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D) Patients with a Chiari I malformation have downward displacement of the medulla and 4th ventricle

This answer is incorrect.


There were 4 types of malformations described by Hans Chiari that we now refer to as Chiari malformations. Chiari I is a protrusion of part of the cerebellar tonsils through the foramen magnum. In Chiari II, there is a Chiari I plus downward displacement of the medulla and 4th ventricle. A Chiari III malformation is defined as cervical spina bifida with a cerebellar encephalocele. The Chiari IV malformation (a term now not often used) is probably unrelated, and is defined as hypoplasia of the cerebellum, and does not involve protrusion of the tonsils through the foramen magnum. Syringomyelia, syringobulbia, and hydrocephalus are often seen in each of the Chiari I, II and III malformations. Patients with a Chiari II malformation almost always have a lumbar meningomyelocele.  (See References)

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E) Patients with a Chiari II malformation usually have cervical spina bifida

This answer is incorrect.


There were 4 types of malformations described by Hans Chiari that we now refer to as Chiari malformations. Chiari I is a protrusion of part of the cerebellar tonsils through the foramen magnum. In Chiari II, there is a Chiari I plus downward displacement of the medulla and 4th ventricle. A Chiari III malformation is defined as cervical spina bifida with a cerebellar encephalocele. The Chiari IV malformation (a term now not often used) is probably unrelated, and is defined as hypoplasia of the cerebellum, and does not involve protrusion of the tonsils through the foramen magnum. Syringomyelia, syringobulbia, and hydrocephalus are often seen in each of the Chiari I, II and III malformations. Patients with a Chiari II malformation almost always have a lumbar meningomyelocele.  (See References)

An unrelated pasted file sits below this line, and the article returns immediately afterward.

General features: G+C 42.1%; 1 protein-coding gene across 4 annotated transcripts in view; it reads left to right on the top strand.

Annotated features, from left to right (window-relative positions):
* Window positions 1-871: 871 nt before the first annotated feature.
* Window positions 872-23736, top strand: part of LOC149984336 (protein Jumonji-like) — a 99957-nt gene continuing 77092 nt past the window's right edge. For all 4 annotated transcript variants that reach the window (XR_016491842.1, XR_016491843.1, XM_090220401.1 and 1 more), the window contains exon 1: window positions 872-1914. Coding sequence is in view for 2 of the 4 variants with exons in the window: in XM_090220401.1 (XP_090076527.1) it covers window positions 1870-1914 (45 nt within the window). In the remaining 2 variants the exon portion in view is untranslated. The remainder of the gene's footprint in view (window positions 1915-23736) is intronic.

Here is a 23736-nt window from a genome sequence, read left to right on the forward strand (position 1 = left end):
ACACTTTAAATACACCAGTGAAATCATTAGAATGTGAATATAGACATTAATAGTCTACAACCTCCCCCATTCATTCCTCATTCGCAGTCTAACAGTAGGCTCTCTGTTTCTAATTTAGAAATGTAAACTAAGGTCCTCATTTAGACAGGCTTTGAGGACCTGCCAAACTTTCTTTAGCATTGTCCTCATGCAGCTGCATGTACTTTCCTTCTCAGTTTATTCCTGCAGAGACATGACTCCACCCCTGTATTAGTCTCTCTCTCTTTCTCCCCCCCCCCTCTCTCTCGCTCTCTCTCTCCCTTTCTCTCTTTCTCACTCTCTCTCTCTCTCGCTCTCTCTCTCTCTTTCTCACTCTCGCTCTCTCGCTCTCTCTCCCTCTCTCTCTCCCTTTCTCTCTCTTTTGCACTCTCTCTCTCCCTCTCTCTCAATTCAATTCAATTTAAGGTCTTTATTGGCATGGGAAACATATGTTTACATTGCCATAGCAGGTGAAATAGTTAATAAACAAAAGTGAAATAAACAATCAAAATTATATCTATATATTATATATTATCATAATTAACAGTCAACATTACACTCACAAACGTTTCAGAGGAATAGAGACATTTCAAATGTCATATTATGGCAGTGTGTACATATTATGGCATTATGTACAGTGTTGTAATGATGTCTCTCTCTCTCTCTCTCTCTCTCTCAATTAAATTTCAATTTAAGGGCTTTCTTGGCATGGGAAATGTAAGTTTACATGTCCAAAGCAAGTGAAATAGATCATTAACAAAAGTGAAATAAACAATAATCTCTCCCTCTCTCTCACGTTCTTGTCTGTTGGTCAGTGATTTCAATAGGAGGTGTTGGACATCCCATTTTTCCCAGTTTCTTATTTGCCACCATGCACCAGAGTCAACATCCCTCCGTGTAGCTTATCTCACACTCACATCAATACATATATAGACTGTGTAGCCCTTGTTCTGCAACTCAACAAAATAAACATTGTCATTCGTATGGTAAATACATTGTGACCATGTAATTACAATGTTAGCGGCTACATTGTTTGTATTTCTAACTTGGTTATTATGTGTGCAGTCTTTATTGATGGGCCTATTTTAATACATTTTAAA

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References:

1. Sklar, E.M.L., Ruiz, A., Quencer, R.M., and Falcone, S.F. (2004). Structural neuroimaging. In Bradley, W.G., Daroff, R.B., Fenichel, G.M., and Jankovic, J. (Eds.). Neurology in Clinical Practice, Fourth Edition. Butterworth Heinemann, Philadelphia, pp. 521-597 (ISBN:0750674695).Advertising:
2. Sarnat, H.B., and Flores-Sarnat, L. (2004). Developmental disorders of the nervous system. In Bradley, W.G., Daroff, R.B., Fenichel, G.M., and Jankovic, J. (Eds.). Neurology in Clinical Practice, Fourth Edition. Butterworth Heinemann, Philadelphia, pp. 1763-1789 (ISBN:0750674695).Advertising:
3. Rosenbaum, R.B., and Ciaverella, D.P. (2004). Disorders of bones, joints, ligaments, and meninges. In Bradley, W.G., Daroff, R.B., Fenichel, G.M., and Jankovic, J. (Eds.). Neurology in Clinical Practice, Fourth Edition. Butterworth Heinemann, Philadelphia, pp. 2189-2222 (ISBN:0750674695).Advertising:
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pediatric
Chiari Malformations 01
Question ID: 020508139
Question written by J. Douglas Miles, (C) 2006-2009, all rights reserved.
Created: 02/05/2008
Modified: 02/05/2008
Estimated Permutations: 109200